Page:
Follow Scaffolding Safety Checklist
Scaffolding safety is a subject that must be taken very seriously. Both the equipment and training are essential aspects of protecting the workforce on a construction or maintenance job.
The U.S. Department of Labor’s Occupational Safety and Health Administration, or OSHA, cited a Colorado company for exposing employees to defective scaffoldings and ladders and failing to train employees on scaffold safety properly.
Such issues can be avoided. But, if a company shows intentional disregard for worker safety, OSHA will come calling.
Every contractor should have a scaffolding safety inspection checklist to remind everyone on the job of what to look for to prevent accidents.
Here is a checklist to rely on when using scaffolding on the job.
- List the scaffolding inspection date
- Location of the scaffolding
- Who inspected the scaffold?
Check these items as you see them:
- Have you taken all appropriate precautions, such as checking for overhead objects, uneven ground, open doors, overhead objects and falling and tripping hazards?
- Will you need fall protection when using this scaffolding?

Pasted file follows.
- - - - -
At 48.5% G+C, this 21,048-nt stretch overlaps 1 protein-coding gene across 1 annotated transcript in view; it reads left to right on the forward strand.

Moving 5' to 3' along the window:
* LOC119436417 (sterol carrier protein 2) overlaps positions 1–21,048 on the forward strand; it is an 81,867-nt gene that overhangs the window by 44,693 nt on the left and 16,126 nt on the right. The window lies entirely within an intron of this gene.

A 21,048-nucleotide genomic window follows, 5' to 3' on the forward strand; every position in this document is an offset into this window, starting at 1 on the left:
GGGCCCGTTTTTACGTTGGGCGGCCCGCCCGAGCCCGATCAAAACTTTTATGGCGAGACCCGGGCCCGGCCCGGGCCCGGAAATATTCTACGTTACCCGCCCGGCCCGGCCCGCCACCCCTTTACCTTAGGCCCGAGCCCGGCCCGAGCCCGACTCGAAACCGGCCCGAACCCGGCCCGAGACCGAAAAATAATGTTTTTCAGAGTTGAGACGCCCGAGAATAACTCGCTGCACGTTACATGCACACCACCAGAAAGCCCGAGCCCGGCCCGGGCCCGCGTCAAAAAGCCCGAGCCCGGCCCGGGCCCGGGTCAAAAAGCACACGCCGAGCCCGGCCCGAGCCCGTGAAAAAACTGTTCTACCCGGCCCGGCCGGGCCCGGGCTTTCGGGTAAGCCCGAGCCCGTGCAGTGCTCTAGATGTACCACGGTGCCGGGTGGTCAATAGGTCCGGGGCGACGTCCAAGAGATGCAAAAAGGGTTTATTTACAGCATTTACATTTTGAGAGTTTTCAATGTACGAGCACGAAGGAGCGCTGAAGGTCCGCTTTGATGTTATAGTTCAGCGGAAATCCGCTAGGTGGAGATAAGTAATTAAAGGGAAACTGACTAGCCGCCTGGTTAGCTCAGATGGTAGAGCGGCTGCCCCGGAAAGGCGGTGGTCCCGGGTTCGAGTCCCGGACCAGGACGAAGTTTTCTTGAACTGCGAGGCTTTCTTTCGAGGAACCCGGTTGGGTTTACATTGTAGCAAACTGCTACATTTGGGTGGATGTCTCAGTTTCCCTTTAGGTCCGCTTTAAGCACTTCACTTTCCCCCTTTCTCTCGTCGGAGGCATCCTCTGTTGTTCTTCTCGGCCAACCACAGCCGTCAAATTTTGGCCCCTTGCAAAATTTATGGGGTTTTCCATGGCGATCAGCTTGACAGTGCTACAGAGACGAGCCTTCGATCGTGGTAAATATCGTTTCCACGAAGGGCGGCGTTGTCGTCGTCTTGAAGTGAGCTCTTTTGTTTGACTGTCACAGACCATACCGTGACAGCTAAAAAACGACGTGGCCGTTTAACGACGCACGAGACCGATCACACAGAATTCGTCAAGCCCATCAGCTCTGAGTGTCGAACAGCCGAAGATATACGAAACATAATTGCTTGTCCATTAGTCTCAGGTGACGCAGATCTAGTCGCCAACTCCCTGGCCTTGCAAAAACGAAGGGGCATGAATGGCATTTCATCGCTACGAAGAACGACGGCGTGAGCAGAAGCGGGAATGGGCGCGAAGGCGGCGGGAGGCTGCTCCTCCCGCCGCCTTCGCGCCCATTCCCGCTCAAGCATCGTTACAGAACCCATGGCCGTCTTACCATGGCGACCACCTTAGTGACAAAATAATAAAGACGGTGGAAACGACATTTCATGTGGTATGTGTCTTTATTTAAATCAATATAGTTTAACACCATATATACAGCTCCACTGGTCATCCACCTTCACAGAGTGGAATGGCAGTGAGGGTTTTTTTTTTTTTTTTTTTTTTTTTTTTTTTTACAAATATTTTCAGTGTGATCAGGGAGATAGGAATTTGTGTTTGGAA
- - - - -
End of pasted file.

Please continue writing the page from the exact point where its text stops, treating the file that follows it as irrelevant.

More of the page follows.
- Scaffold equipment can support four times the maximum intended load.
- The scaffolding is fully planked with no more than a 1-inch gap between planks.
- The planks do not extend past the ends of the frame more than 12 inches
- A personal fall arrest system or guardrails is used if work height is more than six feet.
- Casters are locked before work begins.
- Planks do not extend more than 12 inches past the end of scaffold frames
- If workers remove front guardrails, the scaffold is 14 inches or less from face to work.
- There is a minimum of 10 feet power line clearance.
- The work platform is free of oil, clutter, mud and tripping hazards.
There are some general rules for scaffold support:
The height to base width ratio should be less than 4:1 if no ties, guying, or braces are required. Also, scaffold frames and uprights all require base plates.
Footings must be level, rigid and sound with no settling occurring.
Never use any unstable objects as work platforms, including buckets, bricks, and blocks.
Ensure that all riggers are secured and installed correctly.
There should never be more than a two-foot step up or down or a 14-inch step across to get on or off scaffolding platforms. The first rung of the ladder should be no more than 24 inches above the ground.
Attachable and hook-on ladders are designed for scaffolding and add-on ladders should have a rung length of at least 11-1/2 inches.
Ladders that are part of the scaffold frame should have rung lengths of at least 8 inches.
Rungs must line up vertically for the entire length of a scaffold.
Never use cross braces to climb up or down from the scaffolding.
Following these safety rules and using a checklist when working on scaffolding can directly result in fewer on-the-job accidents.
Disclaimer: The information contained in this article is for general educational information only. This information does not constitute legal advice, is not intended to constitute legal advice, nor should it be relied upon as legal advice for your specific factual pattern or situation.